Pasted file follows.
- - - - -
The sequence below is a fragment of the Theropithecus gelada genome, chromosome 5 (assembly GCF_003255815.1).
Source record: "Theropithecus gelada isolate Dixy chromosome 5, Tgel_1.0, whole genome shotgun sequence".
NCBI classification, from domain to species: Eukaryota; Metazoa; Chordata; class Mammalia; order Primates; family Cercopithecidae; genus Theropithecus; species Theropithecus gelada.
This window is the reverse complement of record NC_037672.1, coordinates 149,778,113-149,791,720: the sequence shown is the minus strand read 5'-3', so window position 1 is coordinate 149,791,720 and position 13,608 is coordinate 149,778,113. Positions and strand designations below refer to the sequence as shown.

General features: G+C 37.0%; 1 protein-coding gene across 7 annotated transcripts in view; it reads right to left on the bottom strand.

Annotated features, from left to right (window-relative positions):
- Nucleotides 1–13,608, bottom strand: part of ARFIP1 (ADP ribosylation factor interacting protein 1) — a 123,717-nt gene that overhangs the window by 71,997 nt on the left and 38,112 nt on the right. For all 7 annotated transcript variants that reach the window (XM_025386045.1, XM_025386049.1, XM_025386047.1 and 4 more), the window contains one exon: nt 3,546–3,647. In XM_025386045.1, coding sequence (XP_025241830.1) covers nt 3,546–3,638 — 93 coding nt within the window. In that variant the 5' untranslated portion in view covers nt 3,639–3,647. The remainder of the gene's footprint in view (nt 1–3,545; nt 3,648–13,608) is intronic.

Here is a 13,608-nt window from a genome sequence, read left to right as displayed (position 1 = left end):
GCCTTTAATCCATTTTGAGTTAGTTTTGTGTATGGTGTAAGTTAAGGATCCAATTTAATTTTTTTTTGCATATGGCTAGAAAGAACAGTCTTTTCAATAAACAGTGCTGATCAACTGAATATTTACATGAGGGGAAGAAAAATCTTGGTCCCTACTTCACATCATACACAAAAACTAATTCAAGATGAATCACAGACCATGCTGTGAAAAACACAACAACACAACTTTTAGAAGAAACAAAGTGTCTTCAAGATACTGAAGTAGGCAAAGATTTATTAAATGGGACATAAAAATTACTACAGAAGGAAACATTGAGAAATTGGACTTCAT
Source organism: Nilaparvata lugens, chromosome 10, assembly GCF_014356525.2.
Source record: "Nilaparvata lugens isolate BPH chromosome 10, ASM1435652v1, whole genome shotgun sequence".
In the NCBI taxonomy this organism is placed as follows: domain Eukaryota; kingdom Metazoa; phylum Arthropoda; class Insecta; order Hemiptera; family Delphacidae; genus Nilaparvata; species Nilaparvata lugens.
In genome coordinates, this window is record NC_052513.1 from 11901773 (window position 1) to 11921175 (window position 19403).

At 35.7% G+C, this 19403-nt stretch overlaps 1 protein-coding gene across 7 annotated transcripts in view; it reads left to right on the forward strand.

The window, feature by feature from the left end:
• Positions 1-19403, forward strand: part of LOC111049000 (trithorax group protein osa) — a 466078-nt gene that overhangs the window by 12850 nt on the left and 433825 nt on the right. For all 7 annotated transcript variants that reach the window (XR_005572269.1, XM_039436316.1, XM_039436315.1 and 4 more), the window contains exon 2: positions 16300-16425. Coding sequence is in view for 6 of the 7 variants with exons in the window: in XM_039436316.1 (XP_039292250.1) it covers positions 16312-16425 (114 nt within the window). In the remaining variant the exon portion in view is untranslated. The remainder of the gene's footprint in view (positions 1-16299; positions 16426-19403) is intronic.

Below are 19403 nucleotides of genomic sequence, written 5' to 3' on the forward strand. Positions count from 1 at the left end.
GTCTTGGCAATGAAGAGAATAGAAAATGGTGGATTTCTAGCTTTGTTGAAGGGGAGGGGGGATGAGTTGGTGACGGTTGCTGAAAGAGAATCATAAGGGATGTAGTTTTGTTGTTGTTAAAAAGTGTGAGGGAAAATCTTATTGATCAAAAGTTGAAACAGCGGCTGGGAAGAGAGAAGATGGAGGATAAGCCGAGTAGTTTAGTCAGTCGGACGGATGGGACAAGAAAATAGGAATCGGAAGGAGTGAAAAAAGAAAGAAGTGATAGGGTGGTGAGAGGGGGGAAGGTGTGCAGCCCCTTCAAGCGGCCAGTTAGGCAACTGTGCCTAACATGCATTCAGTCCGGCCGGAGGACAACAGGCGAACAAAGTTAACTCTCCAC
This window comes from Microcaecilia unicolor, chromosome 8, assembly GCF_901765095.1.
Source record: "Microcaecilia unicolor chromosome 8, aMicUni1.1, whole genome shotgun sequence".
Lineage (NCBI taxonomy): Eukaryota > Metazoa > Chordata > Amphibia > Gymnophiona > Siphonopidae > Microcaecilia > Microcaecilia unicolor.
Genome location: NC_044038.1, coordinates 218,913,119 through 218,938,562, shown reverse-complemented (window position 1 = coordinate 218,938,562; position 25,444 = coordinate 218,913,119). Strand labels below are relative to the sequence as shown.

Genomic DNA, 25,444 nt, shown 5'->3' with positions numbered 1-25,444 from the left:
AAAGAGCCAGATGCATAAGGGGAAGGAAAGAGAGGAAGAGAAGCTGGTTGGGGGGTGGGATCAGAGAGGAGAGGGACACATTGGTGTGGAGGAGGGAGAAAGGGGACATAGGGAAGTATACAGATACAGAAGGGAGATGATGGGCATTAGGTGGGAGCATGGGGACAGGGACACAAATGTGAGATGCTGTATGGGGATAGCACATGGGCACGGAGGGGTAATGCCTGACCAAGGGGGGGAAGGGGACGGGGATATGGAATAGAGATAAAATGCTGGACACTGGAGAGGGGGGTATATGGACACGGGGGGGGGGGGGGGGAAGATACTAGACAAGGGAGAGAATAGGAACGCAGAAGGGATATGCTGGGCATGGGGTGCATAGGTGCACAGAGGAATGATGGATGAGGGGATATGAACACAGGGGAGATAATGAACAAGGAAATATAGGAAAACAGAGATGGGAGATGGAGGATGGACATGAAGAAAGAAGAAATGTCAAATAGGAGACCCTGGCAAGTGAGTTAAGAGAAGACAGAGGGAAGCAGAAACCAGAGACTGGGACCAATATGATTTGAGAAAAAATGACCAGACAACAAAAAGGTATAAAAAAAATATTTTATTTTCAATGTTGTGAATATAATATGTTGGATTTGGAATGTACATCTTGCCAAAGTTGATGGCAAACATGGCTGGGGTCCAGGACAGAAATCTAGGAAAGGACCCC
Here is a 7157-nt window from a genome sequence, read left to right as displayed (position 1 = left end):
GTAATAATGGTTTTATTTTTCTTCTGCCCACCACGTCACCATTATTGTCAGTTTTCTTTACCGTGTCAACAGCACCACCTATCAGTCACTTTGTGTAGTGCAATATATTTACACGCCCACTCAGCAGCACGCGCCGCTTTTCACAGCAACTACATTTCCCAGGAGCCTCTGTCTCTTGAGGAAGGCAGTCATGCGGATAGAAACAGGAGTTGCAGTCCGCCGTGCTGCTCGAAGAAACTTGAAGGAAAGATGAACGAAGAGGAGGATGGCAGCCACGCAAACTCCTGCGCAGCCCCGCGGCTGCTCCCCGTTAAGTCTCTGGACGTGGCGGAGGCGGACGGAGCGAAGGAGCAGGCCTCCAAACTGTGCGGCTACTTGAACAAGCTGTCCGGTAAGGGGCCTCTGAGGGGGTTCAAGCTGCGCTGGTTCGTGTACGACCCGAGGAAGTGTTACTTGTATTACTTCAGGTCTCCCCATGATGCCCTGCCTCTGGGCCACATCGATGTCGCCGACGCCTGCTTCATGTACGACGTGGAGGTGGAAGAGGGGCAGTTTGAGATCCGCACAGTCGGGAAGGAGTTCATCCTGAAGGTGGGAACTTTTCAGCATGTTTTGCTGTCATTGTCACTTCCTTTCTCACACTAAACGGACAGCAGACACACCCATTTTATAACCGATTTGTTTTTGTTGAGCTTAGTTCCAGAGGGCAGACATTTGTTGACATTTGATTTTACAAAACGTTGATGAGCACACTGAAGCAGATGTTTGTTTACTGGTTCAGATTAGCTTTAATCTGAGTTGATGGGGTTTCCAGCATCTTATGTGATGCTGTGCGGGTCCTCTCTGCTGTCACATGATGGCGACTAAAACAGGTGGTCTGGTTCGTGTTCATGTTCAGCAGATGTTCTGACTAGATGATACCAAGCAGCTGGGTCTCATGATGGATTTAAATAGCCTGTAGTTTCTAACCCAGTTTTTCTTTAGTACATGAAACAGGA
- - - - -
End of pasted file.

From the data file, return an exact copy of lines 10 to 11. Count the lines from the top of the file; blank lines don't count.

Source organism: Nilaparvata lugens, chromosome 10, assembly GCF_014356525.2.
Source record: "Nilaparvata lugens isolate BPH chromosome 10, ASM1435652v1, whole genome shotgun sequence".